Top Three Pacific Salmon Rivers in British Columbia, Canada
Due to travelling and fishing in many places in the world, I often get asked where are the best places to fish for certain species. So when recently asked what are my favourite 3 Pacific Salmon Rivers in British Columbia and why I answered with the below.
I love fishing on the Kitimat River. It is a relatively short river of just over 50 miles of meandering freestone pools. I have always found it a delightful river to fish as it is quiet and an easy river to cover with Spey rods. It’s also a great river to use a light switch rod which also gives more impressive fights from the Salmon.
Another point I love about this river access is that it is all by drift boat, so there are no boats racing up and down the river. You start the day off with your guides at one of the upriver points and then quietly drift down to fish different areas on foot along the entire river. It’s such a peaceful way to not only fish but also get close to the wildlife.
The Kitimat River is a river that can be fished all season providing a good run of wild and hatchery Steelhead fishing. During the summer months, Chinooks and arm busting Chum turn up supported by tons of Pinks which are then followed by the Coho Salmon.
The fishery is supported and maintained by the Kitimat River Hatchery, operated by Fisheries and Oceans Canada and managed by my friend Markus Feldhoff, where they annually raise and release up to 4 million salmonids into the Kitimat River.
The Kitimat just has to be in my top three as it’s such a peaceful romantic river to fish and I just love the huge Chum Salmon that run this river as they fight like a train.
The Kalum River is one I always fish with excitement. Whether it is spring or fall and whether I am after Steelhead or huge Chinook I am always full of anticipation when I fish this river. The Kalum River is one of many tributaries of the mighty Skeena, it starts life out of the Kitsumkalum Lake and enters the Skeena River near Terrace.
The early Chinook run are fish that are destined to go right through to the Cedar River, however, the main Chinook run which move right through to just below the Kalum Lake appear in June and July. It is this main run that attracts anglers from all over the world for potential world records. The existing Chinook world record was caught on the Skeena River right where the Kalum River enters the Skeena.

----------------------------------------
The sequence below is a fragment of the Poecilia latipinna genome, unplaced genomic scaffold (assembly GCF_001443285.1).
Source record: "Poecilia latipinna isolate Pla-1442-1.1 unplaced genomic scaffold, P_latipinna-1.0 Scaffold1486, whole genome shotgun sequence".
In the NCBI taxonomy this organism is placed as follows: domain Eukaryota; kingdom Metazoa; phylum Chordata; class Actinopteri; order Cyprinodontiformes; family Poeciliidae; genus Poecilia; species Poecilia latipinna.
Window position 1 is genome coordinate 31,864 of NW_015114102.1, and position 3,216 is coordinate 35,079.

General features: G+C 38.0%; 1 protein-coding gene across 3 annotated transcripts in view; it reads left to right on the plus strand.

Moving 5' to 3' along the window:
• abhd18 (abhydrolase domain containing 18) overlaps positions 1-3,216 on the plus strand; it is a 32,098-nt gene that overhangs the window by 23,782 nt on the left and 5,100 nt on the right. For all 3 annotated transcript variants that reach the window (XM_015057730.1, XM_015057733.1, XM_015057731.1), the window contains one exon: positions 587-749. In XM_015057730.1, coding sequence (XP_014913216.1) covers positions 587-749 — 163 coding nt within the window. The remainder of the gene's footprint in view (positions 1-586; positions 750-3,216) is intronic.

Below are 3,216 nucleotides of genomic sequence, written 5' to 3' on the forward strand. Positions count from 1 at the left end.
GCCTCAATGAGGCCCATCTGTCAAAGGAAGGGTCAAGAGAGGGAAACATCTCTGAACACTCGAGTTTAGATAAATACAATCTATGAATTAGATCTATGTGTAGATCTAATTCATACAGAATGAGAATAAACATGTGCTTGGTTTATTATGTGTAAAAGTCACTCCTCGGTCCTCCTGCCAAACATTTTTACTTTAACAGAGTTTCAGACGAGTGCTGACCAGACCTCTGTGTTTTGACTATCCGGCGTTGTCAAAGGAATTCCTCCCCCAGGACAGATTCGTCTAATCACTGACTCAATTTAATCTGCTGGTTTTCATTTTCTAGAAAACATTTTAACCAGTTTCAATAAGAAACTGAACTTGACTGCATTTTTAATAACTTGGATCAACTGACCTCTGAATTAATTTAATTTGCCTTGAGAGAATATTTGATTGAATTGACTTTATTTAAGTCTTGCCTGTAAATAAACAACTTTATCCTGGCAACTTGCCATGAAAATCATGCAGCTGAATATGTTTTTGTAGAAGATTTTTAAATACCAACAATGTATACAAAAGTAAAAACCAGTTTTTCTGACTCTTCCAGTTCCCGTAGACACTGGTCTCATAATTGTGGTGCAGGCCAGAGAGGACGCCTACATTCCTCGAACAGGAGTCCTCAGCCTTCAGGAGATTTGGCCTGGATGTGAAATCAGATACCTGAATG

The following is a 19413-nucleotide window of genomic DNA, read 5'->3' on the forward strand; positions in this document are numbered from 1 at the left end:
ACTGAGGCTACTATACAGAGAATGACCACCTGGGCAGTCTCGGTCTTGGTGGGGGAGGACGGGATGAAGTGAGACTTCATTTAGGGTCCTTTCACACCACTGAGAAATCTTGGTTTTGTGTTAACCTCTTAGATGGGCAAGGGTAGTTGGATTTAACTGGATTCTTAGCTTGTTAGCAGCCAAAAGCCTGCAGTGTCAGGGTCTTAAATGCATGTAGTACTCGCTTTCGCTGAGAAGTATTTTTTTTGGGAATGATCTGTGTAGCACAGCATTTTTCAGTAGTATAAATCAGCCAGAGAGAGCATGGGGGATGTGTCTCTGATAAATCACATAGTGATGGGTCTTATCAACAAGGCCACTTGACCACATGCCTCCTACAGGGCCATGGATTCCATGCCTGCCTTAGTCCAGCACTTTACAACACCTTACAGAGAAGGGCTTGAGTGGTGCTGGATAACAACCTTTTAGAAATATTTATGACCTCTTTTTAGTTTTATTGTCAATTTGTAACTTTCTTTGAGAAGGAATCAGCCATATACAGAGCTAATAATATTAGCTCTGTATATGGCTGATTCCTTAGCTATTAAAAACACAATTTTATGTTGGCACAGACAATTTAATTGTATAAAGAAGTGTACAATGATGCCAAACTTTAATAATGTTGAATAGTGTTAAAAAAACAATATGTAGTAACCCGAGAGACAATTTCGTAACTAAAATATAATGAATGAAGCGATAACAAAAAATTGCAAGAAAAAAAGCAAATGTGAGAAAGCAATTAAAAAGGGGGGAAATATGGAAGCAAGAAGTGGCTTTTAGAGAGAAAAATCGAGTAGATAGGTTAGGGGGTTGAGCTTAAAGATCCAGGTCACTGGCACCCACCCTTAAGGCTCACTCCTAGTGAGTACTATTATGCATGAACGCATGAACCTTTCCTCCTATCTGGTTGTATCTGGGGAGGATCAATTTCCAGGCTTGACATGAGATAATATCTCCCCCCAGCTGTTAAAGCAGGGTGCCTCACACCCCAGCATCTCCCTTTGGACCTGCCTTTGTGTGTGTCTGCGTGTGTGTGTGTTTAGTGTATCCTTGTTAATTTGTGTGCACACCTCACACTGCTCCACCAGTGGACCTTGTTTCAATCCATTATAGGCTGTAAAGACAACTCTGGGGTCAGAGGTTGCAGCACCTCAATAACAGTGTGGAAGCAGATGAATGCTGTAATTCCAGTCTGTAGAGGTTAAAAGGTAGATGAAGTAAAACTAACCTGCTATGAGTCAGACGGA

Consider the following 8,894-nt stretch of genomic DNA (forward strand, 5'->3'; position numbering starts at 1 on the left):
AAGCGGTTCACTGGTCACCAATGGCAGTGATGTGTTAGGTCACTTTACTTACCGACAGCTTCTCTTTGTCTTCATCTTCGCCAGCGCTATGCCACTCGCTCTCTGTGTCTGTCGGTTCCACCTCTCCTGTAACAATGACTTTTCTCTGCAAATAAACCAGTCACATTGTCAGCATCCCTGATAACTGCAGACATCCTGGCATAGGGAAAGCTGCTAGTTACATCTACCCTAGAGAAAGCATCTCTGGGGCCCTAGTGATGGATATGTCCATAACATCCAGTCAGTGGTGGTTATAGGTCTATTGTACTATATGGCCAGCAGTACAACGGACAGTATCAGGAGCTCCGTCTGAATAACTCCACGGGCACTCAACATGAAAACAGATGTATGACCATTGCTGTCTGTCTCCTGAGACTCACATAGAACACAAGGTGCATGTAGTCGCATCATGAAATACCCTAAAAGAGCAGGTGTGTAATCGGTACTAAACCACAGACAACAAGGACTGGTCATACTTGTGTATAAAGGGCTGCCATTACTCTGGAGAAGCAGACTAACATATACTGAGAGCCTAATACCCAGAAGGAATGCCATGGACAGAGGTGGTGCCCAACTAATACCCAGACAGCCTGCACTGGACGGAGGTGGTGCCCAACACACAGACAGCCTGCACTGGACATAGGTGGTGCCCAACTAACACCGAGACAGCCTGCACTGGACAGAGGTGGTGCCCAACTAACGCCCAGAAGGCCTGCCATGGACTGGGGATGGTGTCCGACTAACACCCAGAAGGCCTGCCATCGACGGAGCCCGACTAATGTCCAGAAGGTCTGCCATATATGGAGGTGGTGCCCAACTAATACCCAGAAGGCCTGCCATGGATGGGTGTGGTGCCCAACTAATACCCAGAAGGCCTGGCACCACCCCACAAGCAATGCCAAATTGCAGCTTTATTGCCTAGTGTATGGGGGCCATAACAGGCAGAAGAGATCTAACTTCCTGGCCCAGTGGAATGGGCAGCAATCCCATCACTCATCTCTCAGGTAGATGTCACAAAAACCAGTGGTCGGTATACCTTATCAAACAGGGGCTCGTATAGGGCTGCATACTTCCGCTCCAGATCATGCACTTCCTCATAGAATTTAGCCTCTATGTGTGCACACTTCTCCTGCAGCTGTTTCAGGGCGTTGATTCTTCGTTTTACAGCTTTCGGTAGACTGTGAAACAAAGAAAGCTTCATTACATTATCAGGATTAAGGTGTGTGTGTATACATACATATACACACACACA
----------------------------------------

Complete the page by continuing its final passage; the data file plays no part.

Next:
If you are looking to target Steelhead, the Kalum has three runs in late summer, late fall (winter) and then spring, with lesser numbers of fish continuing to trickle in throughout the rest of the year. The reason the Kalum River is always in my top three is because of the pure excitement of potentially hooking a world record. It’s a river that makes me still feel like a little boy when fishing it.
The Skeena River is a huge watershed and one beast of a river. It is also one of the most famous Pacific Salmon and Steelhead Rivers to be found. It is no surprise that most Salmon and Steelhead world records have been made and broken in the Skeena River.
Like many rivers, its first fish is the spring Steelhead and the Skeena has for me over the years been very kind. Not long after the Steelhead the huge Chinook run follows. For fly fishing, in general, I have found that the months of July /August have been the best as the river levels tend to drop making it a more manageable river to fish.
It is also this time of the year all 5 Species of Salmon can be present in the river at the same time. I have had many fun days fishing and hosting customers on this river with some very memorable catches. I can remember having a customer new to Spey casting and once he hit the 40th Salmon for the day, his face was just a pure picture.
As it is such a great river for complete beginners right through to more experienced anglers is the reason it will always rank in my top 3.